One Size Does Not Fit All

I recall being fresh out of my first year of medical school and ecstatic to be spending my break not in a class room, but at an actual pediatric oncology unit. The night prior to my first day in clinic, I spent time reviewing immunology and looking ahead at the oncology lectures from the Clinical Medicine class I would take the next year in school. I wanted to be prepared in front of my new mentor.

The next morning, I hardly had time to impress my preceptor let alone introduce myself before we were running around. We stopped at the pathology lab. I gazed through the microscope, trying to remember what I had read the night before about identifying abnormal cells.

“I have a new patient that arrived today. She is very sick. We have to tell the family the definitive diagnosis. Come with me.”

We urgently walked up to the inpatient floor into one of the rooms. A beautiful young girl was sleeping in the bed. Her parents and grandma were diligently by her side. They froze and looked at the doctor. This was the final confirmation they had been waiting for. They held onto the hope that they had been sent to the oncology floor by mistake.

“We have confirmed that your child has a rare cancer.”

4729016997_bc4ec39867_bI watched as any sliver of hope vanished from their eyes. They would not wake up from this nightmare. The moment my mentor delivered the diagnosis, I could feel the world take a 180 eighty degree turn for this family. It was as if their world froze at that moment. How could this be? The child looked so peaceful, fast asleep while hospital monitors blinked around her. Just a week ago, they were running around to sports practices and dentist appointments and going through the everyday motions that we consider to make up a normal life. I’m not even sure that this family was breathing at this moment. The room became deafening silent as all the color drained from their faces. The doctor proceeded to talk about what would happen in the days to come. What did this mean for their child?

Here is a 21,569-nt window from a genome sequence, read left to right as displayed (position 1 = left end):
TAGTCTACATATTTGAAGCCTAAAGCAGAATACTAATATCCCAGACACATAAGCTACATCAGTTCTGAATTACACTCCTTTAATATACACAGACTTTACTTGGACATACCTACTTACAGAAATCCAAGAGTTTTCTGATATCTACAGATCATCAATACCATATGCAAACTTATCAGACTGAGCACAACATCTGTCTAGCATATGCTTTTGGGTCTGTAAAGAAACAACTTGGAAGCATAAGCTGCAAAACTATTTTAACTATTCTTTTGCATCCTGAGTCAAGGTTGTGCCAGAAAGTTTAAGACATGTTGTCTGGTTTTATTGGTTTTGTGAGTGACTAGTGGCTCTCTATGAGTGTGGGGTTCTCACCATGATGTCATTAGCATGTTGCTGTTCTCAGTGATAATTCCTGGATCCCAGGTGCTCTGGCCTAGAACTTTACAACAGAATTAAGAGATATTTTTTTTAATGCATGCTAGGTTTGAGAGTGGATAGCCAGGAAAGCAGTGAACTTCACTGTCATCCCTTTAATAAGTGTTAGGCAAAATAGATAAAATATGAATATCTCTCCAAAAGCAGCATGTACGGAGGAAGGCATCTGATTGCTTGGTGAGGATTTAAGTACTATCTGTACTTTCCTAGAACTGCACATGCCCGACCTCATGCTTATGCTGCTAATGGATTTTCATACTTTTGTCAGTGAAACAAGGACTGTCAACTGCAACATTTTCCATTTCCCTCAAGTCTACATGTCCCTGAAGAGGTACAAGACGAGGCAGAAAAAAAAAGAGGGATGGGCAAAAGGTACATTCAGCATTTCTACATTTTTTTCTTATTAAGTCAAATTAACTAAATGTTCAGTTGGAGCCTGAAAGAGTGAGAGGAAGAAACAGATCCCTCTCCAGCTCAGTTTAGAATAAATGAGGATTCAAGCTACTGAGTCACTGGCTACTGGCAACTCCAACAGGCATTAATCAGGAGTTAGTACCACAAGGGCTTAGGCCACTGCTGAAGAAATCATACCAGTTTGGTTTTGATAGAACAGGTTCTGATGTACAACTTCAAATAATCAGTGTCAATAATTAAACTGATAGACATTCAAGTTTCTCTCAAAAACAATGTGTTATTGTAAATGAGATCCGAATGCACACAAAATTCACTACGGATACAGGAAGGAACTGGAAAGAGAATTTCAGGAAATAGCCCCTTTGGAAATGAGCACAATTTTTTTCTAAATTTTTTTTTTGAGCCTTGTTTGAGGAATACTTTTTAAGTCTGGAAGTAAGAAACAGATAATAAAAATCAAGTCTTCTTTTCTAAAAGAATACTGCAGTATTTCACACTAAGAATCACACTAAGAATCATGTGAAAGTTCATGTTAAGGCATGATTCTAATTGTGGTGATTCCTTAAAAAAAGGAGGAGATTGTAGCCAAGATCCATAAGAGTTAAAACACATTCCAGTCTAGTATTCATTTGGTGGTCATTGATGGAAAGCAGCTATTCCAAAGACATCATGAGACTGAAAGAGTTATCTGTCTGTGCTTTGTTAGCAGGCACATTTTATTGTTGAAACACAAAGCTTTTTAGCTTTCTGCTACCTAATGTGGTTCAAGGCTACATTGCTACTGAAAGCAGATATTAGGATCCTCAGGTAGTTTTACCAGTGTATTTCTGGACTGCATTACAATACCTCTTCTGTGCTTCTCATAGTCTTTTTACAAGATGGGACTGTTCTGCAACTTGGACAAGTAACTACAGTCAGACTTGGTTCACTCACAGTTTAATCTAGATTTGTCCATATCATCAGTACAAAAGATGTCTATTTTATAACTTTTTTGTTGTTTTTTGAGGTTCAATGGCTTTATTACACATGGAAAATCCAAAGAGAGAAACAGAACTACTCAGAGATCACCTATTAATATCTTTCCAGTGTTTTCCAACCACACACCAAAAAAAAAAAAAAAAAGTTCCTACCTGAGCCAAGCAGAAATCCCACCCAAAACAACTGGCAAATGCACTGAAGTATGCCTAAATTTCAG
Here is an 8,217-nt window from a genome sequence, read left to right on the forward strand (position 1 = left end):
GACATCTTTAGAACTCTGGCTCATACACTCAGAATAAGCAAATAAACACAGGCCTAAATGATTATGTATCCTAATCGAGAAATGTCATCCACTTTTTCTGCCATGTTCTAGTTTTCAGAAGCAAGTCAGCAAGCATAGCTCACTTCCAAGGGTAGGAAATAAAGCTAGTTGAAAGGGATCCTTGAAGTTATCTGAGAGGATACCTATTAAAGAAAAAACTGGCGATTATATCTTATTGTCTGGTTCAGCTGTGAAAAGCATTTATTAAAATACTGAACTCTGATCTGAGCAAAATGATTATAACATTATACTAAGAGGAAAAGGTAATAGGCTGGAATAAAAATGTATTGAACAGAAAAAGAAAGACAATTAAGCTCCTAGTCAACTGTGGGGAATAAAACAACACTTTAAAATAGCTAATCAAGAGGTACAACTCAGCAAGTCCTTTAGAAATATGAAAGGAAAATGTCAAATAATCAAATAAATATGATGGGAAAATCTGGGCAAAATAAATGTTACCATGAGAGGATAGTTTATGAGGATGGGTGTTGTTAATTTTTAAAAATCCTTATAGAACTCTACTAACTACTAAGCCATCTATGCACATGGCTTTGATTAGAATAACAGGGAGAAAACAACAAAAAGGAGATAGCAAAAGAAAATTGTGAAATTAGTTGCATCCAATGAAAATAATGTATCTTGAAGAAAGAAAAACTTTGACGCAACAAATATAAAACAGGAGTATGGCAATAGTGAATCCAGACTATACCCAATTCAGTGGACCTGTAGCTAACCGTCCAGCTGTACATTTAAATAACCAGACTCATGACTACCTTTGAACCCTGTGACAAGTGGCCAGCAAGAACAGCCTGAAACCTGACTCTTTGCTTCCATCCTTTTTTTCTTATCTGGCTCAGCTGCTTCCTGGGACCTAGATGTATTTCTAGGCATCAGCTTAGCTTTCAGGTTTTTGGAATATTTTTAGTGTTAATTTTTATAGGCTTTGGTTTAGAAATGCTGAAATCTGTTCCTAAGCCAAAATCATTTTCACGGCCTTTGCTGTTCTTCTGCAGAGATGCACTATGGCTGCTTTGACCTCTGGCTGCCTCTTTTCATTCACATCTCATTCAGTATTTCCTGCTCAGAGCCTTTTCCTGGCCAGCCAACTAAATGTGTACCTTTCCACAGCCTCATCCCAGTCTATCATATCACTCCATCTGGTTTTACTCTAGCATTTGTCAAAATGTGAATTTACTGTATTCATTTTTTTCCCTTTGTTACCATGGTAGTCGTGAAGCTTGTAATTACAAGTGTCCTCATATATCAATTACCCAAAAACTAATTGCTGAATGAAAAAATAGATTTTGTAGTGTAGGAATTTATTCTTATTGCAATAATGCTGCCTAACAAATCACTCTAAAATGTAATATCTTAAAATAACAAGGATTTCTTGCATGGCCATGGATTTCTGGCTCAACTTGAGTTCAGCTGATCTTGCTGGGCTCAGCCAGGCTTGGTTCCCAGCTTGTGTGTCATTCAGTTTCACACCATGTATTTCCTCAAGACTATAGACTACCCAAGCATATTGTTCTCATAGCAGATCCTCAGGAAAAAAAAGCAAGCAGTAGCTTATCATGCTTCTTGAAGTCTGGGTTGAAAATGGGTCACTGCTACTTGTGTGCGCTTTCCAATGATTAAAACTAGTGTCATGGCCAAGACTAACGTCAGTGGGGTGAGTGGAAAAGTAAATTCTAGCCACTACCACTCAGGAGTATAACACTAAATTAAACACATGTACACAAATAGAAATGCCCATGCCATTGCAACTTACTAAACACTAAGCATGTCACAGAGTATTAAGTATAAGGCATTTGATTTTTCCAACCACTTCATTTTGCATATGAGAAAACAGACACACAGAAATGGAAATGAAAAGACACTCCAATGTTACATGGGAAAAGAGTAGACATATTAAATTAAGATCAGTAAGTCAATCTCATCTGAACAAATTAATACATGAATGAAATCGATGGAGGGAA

Just when the family (and I) didn’t think it could get worse, they were told about the side effects of the medications – the only option to treat their child’s condition. The doctor began with the common side effects like nausea, vomiting, hair loss. Next, cardiomyopathies. Neuropathy. Loss of reproductive function. This is when this family broke. Loss of reproductive function. I always thought the diagnosis would be the hardest thing to hear. For them, the breaking point was learning of the adverse effects of the very medications intended to save the child’s life. These medications are meant to represent hope, protection, and reassurance for a life beyond disease. The doctor paused again, giving this family time to just cry. Tissues went around.

“This is hard. Take your time. I am here for you throughout this entire journey.”

I watched the mother of this little girl look at her own mother. It was a look of despair, yearning for answers that wouldn’t come. Even if her child survives, bits of the future have already been stolen. We left the room after two hours to let the family have time to process.

Outside of the room, I tried to process what I had experienced. The information I read in my textbooks and PowerPoints did not prepare me for that interaction. I looked at my preceptor for guidance.

“This is real. This is hard. We will fight with them, though. We do everything in our power not only to treat the cancer, but to make sure that cancer does not define their life. This is what we do.”